The choice of topic for a paper is one of the most important (probably the most important) steps in writing an academic assignment. How well you manage to do it, how suitable the topic is for you specifically and for the assignment, in general, determines the success of your writing. Once you have made your choice, there is often no going back – you have to stick with the selected topic until the end. This is why you should always approach this task with utmost attention and focus – and in this article, we will teach you the necessary skills for selecting the topic that you will have no problems writing about.
The Qualities of a Good Topic
First of all, let us determine what qualities a good topic should possess, irrespectively of its other characteristics:
- It should be suitable for analysis and many-sided evaluation. That is, there should be a certain degree of ambiguity about it so that your research is valuable. There is not much point in researching a topic everybody is in agreement about;
- You should be able to navigate the topic you choose. It means that you should not select a topic you are absolutely unfamiliar with, or you will have to spend an inordinate amount of time learning about it. Find something you know about. Better yet, find something you know about from outside of class so that you can impress your professor with your additional knowledge;
- Consider the size and scope of your paper. You should choose a topic that you will be able to fully cover, given word count restrictions. Otherwise, you may choose a topic you will have to analyze only superficially, which is not going to do you any good;
- Consider your interests. It is always better to write about something that you are genuinely interested in. Your professor will immediately notice if s/he sees you simply going through the motions, so look for something you are passionate about.
Brainstorming for Idea
Of course, you can always contact a writing service and simply say, “Write a paper for me,” but if you want to write your paper on your own, you cannot skip through the brainstorming step. Where do you get ideas for an assignment? Consider the following variants.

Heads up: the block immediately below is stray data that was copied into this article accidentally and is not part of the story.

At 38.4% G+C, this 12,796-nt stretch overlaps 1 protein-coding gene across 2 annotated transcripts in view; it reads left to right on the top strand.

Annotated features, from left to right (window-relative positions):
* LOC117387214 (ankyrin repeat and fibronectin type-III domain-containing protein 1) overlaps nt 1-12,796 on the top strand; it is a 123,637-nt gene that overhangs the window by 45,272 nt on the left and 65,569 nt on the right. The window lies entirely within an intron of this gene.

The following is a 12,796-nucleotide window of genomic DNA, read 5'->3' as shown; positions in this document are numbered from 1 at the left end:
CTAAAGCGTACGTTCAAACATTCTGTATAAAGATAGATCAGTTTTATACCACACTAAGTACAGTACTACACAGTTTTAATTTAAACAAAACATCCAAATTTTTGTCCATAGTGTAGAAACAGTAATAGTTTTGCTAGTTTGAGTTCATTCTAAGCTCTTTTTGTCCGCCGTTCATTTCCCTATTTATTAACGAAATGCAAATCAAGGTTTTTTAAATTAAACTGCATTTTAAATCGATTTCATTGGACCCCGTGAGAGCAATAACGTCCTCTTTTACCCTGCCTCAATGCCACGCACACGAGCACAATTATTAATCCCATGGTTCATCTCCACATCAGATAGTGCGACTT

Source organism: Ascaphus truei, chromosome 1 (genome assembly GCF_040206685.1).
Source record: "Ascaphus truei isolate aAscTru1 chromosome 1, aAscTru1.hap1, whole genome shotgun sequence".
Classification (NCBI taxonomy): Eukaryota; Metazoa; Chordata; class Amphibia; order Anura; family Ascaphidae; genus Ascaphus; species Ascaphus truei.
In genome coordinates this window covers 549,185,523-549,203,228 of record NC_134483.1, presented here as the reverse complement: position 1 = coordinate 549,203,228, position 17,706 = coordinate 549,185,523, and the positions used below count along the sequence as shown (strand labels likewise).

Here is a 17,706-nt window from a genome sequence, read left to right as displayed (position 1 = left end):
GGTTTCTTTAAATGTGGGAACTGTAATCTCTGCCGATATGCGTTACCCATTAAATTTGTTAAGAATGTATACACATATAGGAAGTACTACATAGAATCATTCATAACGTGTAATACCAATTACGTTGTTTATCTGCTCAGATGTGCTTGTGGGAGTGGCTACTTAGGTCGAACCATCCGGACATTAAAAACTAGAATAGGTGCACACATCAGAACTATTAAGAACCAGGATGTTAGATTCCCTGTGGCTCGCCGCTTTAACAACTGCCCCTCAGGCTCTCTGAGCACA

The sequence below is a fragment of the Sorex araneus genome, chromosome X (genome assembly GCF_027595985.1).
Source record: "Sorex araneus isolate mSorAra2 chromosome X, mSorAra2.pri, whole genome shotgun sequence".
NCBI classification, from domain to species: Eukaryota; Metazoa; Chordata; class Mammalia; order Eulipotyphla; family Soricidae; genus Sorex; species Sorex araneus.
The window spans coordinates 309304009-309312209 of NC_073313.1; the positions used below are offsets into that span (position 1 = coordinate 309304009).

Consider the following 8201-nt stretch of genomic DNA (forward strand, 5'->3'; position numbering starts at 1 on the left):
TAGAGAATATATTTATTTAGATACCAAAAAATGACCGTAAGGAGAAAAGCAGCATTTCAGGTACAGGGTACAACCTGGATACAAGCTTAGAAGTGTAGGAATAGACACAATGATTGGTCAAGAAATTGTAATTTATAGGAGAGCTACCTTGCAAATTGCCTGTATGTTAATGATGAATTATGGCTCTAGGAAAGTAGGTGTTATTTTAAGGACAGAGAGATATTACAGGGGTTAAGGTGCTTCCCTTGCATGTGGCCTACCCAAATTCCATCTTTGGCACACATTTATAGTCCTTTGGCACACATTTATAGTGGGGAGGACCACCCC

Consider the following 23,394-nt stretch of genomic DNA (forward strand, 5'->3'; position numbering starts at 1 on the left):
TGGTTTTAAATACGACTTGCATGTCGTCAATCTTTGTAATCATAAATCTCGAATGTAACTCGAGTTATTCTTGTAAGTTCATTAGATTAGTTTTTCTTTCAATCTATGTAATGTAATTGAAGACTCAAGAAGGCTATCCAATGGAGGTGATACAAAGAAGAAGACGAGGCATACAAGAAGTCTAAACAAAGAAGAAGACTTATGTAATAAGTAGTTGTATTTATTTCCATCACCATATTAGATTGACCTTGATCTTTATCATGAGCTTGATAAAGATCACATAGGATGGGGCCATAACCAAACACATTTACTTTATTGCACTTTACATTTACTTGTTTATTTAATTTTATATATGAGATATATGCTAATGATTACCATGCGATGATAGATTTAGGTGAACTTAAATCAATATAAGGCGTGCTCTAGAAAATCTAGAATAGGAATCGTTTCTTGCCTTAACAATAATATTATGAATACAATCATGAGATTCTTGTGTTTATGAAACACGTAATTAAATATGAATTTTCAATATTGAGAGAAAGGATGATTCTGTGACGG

If you have a strong opinion on some current events related to the subject of your course, it can become an excellent topic, combining timeliness with personal interest. Alternatively, you may think about some personal issue or problem connected to the general theme of your course that you would like to know more about – it can also be a good reason to dive into the subject.
Have you written any papers for the course before? If so, look through them and check if any of them touch upon subjects that you did not research in sufficient detail and that lend themselves well for further study. This approach allows you to build upon your existing research and work with the material you already know well.
Perhaps you are interested in some aspect of the course? Do you remember any topics that piqued your interest from among those discussed in class? If so, you can go back to them and study them in greater detail. This approach allows you to benefit from all the study materials related to the course: your textbooks, your course readings, and so on.
Clarifying and Developing Your Topic
Once you have defined the general topic you are going to cover in your research paper, you can start narrowing it down and clarifying what exactly you are going to do with it.
First of all, go to your supervisor with a list of several potential topics and ask him/her for input. It is best done early because supervisors can often greatly decrease the amount of time you spend on developing your topic by eliminating unviable ideas from the outset. They know the course better than you do and can point out which topics are easier and which are more challenging, which have plenty of material to go around, and which you will have a hard time finding anything about.
Gather information about the subject, starting with general articles in encyclopedias and moving on to scholarly publications in well-respected journals.
Then you should narrow down your topic based on one or more factors. This means that it is impossible to cover your topic in general within the confines of a single paper (especially if it is an essay). You have to take a small section, for example, limiting it by geographical area, by population group, by period, etc. (how exactly depends on the discipline you study).
Choosing a topic for a paper is always difficult – but by following these tips and consistently applying them for every assignment, you will be able to acquire the necessary skills in no time!